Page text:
Pleurisy Root

Scientific Name: Asclepius tuberosa

Also Known as: Butterfly weed, orange milkweed, silkweed, chigger flower

Part used: Root

Native to: Canada (eastern and midwestern) and United States (eastern and southern)

Some Traditional Uses:  Pleurisy, other chest conditions

Current Medicinal Uses and Purposes: A tonic herb. Expectorant; increases perspiration; relieves spasm. Used internally for pleurisy, bronchitis, asthma, dry cough, pneumonia, gastritis, rheumatic fever, and uterine disorders. Used externally for inflammation, bruises, wounds, ulcers, and rheumatism.

Side Effects and Contraindications: Not for pregnant women. Plants in the Asclepius genus contain cardiac glycosides, so avoid use of pleurisy root if taking heart medications such as beta-blockers.

Listen to the Plant Detective radio show about Pleurisy root!

 

Photo courtesy of Pam (10.July.2006)

The plant known as pleurisy root is no longer used medicinally on a large commercial scale, which is good since this species is having a hard time surviving in the North American wild. For over a thousand years, indigenous North Americans including the Menominee, Delaware, Cherokee, Mohegan, Iroquois, Navajo, Omaha, Rappahannock, and Ponca used pleurisy root for lung and respiratory infections and other ailments and also for rope and weaving.


The genus Asclepius is named after Asklepios, the Greek god of medicine. 

Pleurisy root is threatened in some places, particularly the northeastern United States. It may be gone from the wild in the state of Maine, and it appears to be struggling in Vermont, New Hampshire, and New York. The more humans use and develop wild land, the fewer places pleurisy root can find to live.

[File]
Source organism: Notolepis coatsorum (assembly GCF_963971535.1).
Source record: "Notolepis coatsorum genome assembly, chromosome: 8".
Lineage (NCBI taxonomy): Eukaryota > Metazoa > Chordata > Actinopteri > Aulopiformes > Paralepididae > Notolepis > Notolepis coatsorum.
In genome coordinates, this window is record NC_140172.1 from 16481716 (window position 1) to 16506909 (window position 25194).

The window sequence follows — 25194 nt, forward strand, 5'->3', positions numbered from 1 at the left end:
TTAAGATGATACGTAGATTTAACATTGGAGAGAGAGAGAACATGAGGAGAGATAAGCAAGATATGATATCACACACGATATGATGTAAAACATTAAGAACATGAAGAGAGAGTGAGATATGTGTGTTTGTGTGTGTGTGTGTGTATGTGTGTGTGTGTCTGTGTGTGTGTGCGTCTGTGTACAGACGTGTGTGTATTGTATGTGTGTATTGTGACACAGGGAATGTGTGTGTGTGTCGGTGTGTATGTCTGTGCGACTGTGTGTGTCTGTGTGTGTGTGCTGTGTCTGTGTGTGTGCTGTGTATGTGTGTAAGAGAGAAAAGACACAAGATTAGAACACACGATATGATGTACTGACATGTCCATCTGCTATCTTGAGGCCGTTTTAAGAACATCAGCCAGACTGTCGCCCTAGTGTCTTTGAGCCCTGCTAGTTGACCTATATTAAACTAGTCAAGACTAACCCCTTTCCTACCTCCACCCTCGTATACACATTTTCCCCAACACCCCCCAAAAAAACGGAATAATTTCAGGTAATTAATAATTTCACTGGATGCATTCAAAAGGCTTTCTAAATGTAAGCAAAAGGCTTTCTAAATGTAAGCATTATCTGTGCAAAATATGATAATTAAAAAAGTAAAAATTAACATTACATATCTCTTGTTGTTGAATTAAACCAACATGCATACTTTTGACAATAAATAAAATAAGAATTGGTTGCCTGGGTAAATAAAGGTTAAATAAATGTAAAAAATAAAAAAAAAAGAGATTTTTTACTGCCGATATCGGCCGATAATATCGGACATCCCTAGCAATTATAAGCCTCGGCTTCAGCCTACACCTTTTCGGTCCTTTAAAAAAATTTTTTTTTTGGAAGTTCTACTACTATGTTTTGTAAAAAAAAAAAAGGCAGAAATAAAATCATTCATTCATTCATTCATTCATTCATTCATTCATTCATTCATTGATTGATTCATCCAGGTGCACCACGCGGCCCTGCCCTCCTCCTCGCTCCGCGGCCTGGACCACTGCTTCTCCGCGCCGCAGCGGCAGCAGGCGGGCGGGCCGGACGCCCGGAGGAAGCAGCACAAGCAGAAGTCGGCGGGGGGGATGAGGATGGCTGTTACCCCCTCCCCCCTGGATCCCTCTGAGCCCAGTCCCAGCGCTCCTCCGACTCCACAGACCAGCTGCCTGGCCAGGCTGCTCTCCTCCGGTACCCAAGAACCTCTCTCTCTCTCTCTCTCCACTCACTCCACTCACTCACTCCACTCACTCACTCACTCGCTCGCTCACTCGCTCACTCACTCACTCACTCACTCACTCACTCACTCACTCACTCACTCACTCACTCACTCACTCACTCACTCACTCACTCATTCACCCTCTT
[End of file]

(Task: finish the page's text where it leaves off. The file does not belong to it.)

Pleurisy root's nickname, butterfly weed, is due to the liking that butterflies, particularly their caterpillars, show for the plant. Monarch butterflies lay their eggs on pleurisy root plants so that when their larvae emerge, the caterpillars have a nice feast in front of them! In general, plants in the milkweed family contain compounds that are toxic to most animals, but not to monarchs. Predators know not to eat monarch larvae or even adult butterflies, who continue to carry the toxin. Butterflies that LOOK like monarchs capitalize on this protection, since predators often avoid them as well.

The brightly-colored larva of a Monarch butterfly feeds on an Asclepias milkweed plant. Photo courtesy of Alex Wild (http://www.myrmecos.net/)

Pleurisy root eases inflammation and encourages expectoration (the coughing up of mucus). Newcomers on the North American continent learned about the plant from Indian people, and in the 18th century pleurisy root was adopted into the mainstream pharmacopoeia. Because of its gentle effectiveness, a few herbalists still use pleurisy root today for patients, but since there are many good substitutes and the plant's status in the wild is threatened, most use other plants.

What is pleurisy, anyway? It's the old-fashioned term for chest pain caused when the membrane around your lungs becomes inflamed.

Blowin' in the Wind

Photo courtesy of Pam (10.July.2006)

Pleurisy root seed pods are generally large and contain hundreds of seeds, each with a silky-soft, fluffy parachute called a coma. Their comas allow the seeds to float in the wind and find new places to grow. People used to stuff pillows and clothes with the seed fluff and even use them to make lifevests. They also used the seed fluff as wicks in candles.

Pleurisy Root References

Bown, Deni. Encyclopedia of Herbs and Their Uses. New York: Dorling Kindersley Publishing, 1995.

Judy, Beth. Medicinal Plants of North America: A Flora Delaterre Coloring Book. Missoula, MT: Flora Delaterre Productions, 2007.

Yarnell, Eric. Asclepias tuberosa L (Pleurisy Root), Asclepiadaceae and Related Species. Monograph. Bastyr University, Department of Botanical Medicine, 2006.